But one thing was to collect information online and a totally different one was to have the courage to start such an adventure in the midst of life changing so dramatically and our first child on her way into the world. So we decided to postpone the beginning of our new lifestyle until after the baby was born and Khadizhat was done with her post-partum recovery. During the pregnancy though we continued our research and looking for our new home on wheels. Exploring many different options, we just couldn’t find something that corresponded and clicked.

Our travels though, we could not seem to cease.  Having already since the date of Aya’s conception having visited six countries spread across three separate continents and both hemispheres, in her 7th month of pregnancy we found ourselves driving from Georgia to South Dakota for a pheasant hunt when we stopped at a rest area somewhere in Kentucky.  And all of a sudden, there it was – exactly the type of an RV that seemed to make sense for the first stage of our new journey. Without thinking too long we hurried to the vehicle and Khadizhat knocked on the door. The couple inside was more than happy to give us a tour, and referred us to the manufacturer of the vehicle in Canada.

Arriving in South Dakota we made our way to the first of the dealerships that carried this brand of RV, and after exploring the different options, studying some details, and test driving one, we decided that we had at last found what we were looking for and promptly made our order.  Six months and one amazing birth sequence later La Elefante was ready, and I flew back up to South Dakota to pick up our new home.

As I write this now Khadizhat, Aya and I are a week into our new journey, headed North into New England, and with plans to cross Canada to Alaska during the summer, then head south in the autumn God only knows how far.  And for those who know us, it will likely not seem a stretch to imagine that this is only the beginning.  So stay tuned!

P.S. For those of you who have been readers of the Just Another Day in Patagonia Blog (and thank you, for all those years of correspondence) – we’ve now moved!  The new blog is now to be seen at, and there is an email sign up at the bottom of the page where you can add yourself to the list if you would like to keep up with our travels.  Those who sign up can expect the same sort of frequency of posts (just every few weeks) that you’ve been used to all these years, and of course as always, you never need to worry about us sharing your email addresses with anyone, for any reason.  You can also check us out via Instagram @CircumWanderers for photos and quick clips of the journey anytime.  Then also, as always, shoot us the news!  We’d love to hear from you and will look forward to keeping in touch!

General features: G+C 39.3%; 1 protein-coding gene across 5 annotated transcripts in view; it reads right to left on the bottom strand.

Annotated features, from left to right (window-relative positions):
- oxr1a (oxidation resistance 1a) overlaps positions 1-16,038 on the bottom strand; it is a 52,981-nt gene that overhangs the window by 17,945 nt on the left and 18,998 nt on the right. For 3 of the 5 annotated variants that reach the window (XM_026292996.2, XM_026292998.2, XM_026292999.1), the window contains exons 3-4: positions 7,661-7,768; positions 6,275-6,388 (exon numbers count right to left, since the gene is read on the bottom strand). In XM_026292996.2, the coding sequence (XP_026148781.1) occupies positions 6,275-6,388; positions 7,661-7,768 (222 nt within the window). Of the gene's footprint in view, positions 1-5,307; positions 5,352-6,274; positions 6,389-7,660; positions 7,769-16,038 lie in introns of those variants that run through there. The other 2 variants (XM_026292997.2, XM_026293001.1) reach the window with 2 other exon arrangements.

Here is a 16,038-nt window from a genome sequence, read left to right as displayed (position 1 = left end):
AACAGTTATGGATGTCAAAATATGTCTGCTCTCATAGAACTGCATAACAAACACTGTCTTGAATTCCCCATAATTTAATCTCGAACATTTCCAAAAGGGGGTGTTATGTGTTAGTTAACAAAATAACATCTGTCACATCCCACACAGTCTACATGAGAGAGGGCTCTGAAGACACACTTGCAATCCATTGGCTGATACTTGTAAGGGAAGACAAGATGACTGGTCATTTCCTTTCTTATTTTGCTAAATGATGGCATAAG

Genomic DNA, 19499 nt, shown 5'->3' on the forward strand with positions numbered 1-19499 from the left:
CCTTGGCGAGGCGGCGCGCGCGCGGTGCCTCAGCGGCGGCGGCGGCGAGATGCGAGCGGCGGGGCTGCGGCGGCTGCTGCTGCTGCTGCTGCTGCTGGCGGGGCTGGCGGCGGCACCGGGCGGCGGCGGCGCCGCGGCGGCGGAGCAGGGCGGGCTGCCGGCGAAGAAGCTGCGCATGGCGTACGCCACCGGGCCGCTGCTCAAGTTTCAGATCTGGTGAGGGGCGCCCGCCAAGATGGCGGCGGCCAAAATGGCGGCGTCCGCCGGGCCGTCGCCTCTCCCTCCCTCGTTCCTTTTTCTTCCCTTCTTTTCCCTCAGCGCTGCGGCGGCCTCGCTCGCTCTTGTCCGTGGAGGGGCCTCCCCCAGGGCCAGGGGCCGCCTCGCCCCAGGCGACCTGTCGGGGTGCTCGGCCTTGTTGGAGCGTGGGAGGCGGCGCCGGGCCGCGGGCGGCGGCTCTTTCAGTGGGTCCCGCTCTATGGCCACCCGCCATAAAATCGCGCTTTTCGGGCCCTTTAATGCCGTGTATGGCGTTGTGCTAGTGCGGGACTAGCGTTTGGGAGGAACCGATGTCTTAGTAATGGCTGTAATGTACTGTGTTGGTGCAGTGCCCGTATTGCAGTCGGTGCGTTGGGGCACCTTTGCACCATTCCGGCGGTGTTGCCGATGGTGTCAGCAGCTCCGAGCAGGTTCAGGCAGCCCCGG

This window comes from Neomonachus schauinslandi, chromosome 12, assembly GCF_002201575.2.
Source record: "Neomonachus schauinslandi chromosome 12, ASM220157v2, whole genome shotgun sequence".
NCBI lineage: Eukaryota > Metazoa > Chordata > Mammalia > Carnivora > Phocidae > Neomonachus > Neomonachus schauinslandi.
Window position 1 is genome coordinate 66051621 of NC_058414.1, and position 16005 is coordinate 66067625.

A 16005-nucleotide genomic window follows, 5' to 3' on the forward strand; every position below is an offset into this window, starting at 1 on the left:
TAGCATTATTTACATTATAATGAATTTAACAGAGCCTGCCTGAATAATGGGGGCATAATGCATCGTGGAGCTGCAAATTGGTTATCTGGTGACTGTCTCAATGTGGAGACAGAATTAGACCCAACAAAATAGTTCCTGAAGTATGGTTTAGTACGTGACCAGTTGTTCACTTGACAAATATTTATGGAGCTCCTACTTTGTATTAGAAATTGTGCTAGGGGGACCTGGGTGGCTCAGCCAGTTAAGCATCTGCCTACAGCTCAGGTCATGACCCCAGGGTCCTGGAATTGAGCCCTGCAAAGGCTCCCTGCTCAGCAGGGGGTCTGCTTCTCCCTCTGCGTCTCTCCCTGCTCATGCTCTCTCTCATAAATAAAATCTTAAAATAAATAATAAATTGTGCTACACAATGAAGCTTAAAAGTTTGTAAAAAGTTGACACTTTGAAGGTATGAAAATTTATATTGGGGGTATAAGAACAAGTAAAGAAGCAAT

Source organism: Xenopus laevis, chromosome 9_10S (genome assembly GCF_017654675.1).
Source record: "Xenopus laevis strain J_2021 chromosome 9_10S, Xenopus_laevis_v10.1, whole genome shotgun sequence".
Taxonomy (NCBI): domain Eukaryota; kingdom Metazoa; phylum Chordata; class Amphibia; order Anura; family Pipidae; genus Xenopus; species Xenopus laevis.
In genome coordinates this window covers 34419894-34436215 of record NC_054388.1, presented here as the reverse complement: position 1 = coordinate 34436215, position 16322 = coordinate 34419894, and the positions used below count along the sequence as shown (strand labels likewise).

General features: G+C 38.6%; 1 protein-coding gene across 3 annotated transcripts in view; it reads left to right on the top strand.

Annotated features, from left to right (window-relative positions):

News from Above the Arctic Circle

Yes, yes, it’s been a while; I know. But sometimes it seems like between all the getting onto and off of planes, and into and out of boats, there just really isn’t much time to even write! Oh well. It is what it is. Over the past couple of weeks though there have been a few too many awesome adventures for me to fail in their relation (or, that is, in their relation to my relations). So from this desk where I am seated currently in the town of Naberezhnye Chelny, just West of the Urals, I will describe a recent trip that took me fishing up above the Arctic Circle.  This was in fact, by far, the furthest North that I have been yet in my life. And even closer to the North pole than I got to its southern brother when I landed in Ushuaia, which some of you may remember from the beginning of that long walk back in 2007. But after flying into Murmansk last week, and then driving NE from there another three or so hours, in the end I landed at 69° 3’33″ N, which, let me tell you, is up there. To reach this same latitude in Alaska you’ve got to get way north of the Brooks Range, like, right up into polar bear country.  My destination was Belousiha Lodge, an Atlantic Salmon operation on the Belousiha river, that had invited me up to have a look so that we might consider adding them to our soon to be published Hemispheres Unlimited catalog (look for a post on that upcoming project launch sometime in the next couple of months). I’d been invited up by the editor of Russian Fly Fishing Magazine, Gennady Zarkov, who I had guided down in Rio Pico several years ago and have stayed in touch with since and even written a few articles for here and there. He had been telling me about this lodge for a while, it being one of the few on the Kola that do not require a helicopter flight to access, and yet at the same time controlling the entirety of one of the best rivers in the area. So I thought since I had the time this year I had better get up there and have a look around.